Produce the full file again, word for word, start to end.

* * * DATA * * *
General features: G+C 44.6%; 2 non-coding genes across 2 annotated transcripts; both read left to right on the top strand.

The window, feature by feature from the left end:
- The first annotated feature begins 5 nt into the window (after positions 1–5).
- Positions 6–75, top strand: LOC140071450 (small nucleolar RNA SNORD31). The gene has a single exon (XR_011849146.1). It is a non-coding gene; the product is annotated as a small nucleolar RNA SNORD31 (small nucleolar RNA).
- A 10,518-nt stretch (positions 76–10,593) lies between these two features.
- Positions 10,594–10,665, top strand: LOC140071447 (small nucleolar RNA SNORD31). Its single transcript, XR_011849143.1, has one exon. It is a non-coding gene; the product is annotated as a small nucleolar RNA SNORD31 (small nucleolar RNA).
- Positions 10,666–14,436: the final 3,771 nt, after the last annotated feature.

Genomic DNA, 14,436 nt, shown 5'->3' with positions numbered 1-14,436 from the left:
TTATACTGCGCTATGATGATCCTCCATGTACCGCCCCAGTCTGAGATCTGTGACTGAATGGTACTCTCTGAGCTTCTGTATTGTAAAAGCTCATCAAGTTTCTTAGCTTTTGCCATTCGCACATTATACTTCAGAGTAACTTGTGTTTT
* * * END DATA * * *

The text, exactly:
General features: G+C 44.6%; 2 non-coding genes across 2 annotated transcripts; both read left to right on the top strand.

The window, feature by feature from the left end:
- The first annotated feature begins 5 nt into the window (after positions 1–5).
- Positions 6–75, top strand: LOC140071450 (small nucleolar RNA SNORD31). The gene has a single exon (XR_011849146.1). It is a non-coding gene; the product is annotated as a small nucleolar RNA SNORD31 (small nucleolar RNA).
- A 10,518-nt stretch (positions 76–10,593) lies between these two features.
- Positions 10,594–10,665, top strand: LOC140071447 (small nucleolar RNA SNORD31). Its single transcript, XR_011849143.1, has one exon. It is a non-coding gene; the product is annotated as a small nucleolar RNA SNORD31 (small nucleolar RNA).
- Positions 10,666–14,436: the final 3,771 nt, after the last annotated feature.

Genomic DNA, 14,436 nt, shown 5'->3' with positions numbered 1-14,436 from the left:
TTATACTGCGCTATGATGATCCTCCATGTACCGCCCCAGTCTGAGATCTGTGACTGAATGGTACTCTCTGAGCTTCTGTATTGTAAAAGCTCATCAAGTTTCTTAGCTTTTGCCATTCGCACATTATACTTCAGAGTAACTTGTGTTTT